The embankment forming the south approach, is fully ballasted with broken stone, laid with 75 lb. rails with angle plate joints, well lined and surfaced.  The ties are 2640 per mile.
Ottawa River Bridge consists of 60ft of steel trestle on first class masonry abutment and pier - a cantilever bridge composed of 2 anchor arms of 247 ft each, 2 cantilever arms and suspension span forming the main span of the bridge 555ft-9ins, centre to centre of piers - one through truss of 247ft - and one of 140 ft span.
The substructure consists of six (6) piers.  These are formed of concrete on solid rock foundation, to a height of 2 feet below the lowest water mark - then first class cement masonry.
The total width of the bridge floor is 60 ft, comprising 12 ft space for single railway track, a foot walk on either side of 4'-2", inside of the truss members - a space outside the truss members of 16ft for roadway and electric railway tracks, on each side of bridge - the whole protected by a substantial iron railing.
A board fence has been placed on each side of the railway track, 3 ft high.  The floor for the railway track comprises ties 8"x11" 4" apart, the latter having angle iron protection.
The North Approach comprises the following structures beginning at the most northerly pier (No.6)
- 390 ft steel trestle on concrete pedestals with stone caps (13 spans of 30')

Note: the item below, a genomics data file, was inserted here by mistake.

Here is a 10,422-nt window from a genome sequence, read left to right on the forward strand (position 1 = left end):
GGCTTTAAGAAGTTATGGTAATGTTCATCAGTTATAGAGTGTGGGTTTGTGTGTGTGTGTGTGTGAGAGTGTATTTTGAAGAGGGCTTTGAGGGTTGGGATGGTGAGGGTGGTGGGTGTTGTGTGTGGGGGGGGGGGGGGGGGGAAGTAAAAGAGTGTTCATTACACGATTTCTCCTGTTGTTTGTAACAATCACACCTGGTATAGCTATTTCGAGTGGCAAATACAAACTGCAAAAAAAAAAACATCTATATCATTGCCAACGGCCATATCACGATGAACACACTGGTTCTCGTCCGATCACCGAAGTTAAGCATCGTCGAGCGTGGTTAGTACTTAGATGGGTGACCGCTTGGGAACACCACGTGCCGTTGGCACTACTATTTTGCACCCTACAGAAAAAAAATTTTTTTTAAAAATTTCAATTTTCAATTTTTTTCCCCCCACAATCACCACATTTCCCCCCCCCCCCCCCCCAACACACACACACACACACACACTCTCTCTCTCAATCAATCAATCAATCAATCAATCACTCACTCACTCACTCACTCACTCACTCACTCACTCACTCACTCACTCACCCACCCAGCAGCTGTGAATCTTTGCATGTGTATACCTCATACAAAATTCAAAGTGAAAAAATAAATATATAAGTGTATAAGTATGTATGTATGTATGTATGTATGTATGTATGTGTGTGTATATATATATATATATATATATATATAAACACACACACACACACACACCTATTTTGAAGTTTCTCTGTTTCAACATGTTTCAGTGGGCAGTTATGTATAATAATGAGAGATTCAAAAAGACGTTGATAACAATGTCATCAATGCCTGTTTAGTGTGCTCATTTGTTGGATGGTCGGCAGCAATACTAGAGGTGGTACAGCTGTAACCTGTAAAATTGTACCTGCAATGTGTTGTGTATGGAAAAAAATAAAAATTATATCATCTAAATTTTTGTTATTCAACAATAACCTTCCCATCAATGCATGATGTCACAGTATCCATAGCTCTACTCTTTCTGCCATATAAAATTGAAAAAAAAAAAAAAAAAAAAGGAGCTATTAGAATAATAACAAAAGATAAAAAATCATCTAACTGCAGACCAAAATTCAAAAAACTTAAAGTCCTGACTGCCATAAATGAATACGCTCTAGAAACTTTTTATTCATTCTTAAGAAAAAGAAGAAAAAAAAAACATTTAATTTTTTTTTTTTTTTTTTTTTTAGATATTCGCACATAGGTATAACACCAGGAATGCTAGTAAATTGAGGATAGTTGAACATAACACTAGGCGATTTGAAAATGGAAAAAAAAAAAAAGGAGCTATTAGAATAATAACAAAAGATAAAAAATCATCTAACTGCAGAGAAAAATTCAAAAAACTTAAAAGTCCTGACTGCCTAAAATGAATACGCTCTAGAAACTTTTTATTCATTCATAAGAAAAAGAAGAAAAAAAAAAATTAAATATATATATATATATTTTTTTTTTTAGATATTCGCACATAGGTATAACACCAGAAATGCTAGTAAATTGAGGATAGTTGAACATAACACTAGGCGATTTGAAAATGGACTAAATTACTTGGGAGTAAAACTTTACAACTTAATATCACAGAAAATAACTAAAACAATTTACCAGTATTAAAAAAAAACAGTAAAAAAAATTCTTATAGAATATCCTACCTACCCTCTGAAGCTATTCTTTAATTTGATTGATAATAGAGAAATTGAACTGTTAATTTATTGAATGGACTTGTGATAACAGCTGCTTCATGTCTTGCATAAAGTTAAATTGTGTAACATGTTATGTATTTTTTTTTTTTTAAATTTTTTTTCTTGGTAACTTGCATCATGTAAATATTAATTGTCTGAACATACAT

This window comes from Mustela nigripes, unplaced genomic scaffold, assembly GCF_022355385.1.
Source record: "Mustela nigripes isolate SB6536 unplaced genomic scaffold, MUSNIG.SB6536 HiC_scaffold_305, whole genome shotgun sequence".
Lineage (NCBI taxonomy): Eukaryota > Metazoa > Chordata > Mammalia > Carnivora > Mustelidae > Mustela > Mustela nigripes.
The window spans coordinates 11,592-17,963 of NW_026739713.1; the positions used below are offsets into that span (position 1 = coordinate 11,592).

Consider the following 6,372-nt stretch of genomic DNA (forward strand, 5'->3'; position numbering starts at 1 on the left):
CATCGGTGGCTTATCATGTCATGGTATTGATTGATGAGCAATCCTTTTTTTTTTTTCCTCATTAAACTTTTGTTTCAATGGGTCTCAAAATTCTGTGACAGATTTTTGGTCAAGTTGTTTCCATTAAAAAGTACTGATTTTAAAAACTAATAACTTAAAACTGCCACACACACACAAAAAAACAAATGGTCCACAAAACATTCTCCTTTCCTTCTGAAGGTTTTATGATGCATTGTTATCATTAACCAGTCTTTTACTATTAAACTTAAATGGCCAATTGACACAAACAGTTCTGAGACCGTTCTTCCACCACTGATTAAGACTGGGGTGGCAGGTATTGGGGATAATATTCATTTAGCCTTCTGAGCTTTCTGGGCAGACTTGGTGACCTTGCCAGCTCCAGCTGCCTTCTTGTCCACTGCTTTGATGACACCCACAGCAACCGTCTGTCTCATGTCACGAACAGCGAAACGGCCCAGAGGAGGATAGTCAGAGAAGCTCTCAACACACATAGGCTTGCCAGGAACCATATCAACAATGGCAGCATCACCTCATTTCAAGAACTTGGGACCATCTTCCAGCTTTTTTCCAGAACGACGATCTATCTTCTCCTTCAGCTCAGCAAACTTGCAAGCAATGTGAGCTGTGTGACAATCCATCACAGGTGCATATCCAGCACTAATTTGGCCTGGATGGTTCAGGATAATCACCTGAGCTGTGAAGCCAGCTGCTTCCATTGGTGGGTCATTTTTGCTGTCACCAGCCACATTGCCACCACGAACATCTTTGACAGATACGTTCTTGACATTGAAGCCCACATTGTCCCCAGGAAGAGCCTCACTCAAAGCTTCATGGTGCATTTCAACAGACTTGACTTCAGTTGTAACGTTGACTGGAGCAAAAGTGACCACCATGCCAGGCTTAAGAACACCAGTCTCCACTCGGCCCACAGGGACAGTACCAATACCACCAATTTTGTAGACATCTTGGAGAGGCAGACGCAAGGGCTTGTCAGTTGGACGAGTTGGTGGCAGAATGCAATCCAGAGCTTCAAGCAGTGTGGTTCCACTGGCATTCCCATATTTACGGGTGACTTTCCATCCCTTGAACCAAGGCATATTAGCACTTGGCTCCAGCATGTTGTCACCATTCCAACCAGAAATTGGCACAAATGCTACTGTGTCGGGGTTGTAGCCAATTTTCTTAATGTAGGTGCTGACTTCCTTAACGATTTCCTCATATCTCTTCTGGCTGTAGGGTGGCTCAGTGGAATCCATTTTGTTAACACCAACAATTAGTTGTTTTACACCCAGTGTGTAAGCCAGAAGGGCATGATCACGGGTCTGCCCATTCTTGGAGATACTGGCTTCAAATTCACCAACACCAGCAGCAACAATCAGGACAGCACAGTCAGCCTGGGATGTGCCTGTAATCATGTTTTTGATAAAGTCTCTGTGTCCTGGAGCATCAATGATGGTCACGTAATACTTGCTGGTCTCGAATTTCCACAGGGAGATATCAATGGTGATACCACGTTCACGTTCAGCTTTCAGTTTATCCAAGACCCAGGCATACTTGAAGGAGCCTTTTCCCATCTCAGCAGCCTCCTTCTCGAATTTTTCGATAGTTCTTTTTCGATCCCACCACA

- 1 60ft half through plate girder over the highway.  The roads from the bridge descend by a grade of 5 per 100.
- 274 feet of steel trestle on concrete pedestals with stone caps - 8 spans of 30 ft and one span of 34 ft, to Laurier Avenue.  At Laurier Avenue, there is a plate girder bridge of 67' span over the highway and electric railway - this and the preceding highway bridge are on substantial and smartly finished concrete abutments. North of Laurier Avenue the line crosses over six struts about 200 ft apart.  These struts are spanned by deck plate girders on concrete abutments - having a clear roadway of 50 ft and headway of not less than 14 ft.  Between three struts trestle has been built.  The bents and bracing are of a temporary character being composed of round timbers though well framed and of ample strength. The flooring is of an excellent character and approved design for permanent trestles.
All the works connected with the bridge and approaches are built according to approved plans and are well finished.  The electric tracks are laid on the bridge.
I have to report that the bridge and approaches are completed in accordance with the contracts dated respectively 21st Sept 1899 (No 136957) and 26th Nov 1900 (No 14018).
View from Nepean Point looking towards Hull and showing the load testing of the bridge with four locomotives.  This was the first run over the bridge on 12 December 1900.  Four locomotives of the Ottawa, Northern & Western Railway were used with #3, (later CPR #229) in the lead.  The northbound roadway can be seen with streetcar tracks in place although the wires have not been erected.  The pedestrian walkway, with its low barrier is inside the main structure of the bridge.
National Archives of Canada photo PA-202126.
No sooner had the Company and the Department heaved a collective sigh of relief but a new problem arose.  In order for the Company to obtain a subsidy from the City of Ottawa, the City Engineer, Newton J. Kerr, had to issue a certificate that the bridge had been completed to his satisfaction.  Mr. Kerr would not issue the certificate until a 15 ft fence had been built, enclosing and separating the steam railway portion of the bridge from the roadway to prevent runaways and accidents.  The parties agreed to refer the matter to Collingwood Schreiber for a decision.  Mr. Schreiber examined the bridge on 1st March 1901 and wrote: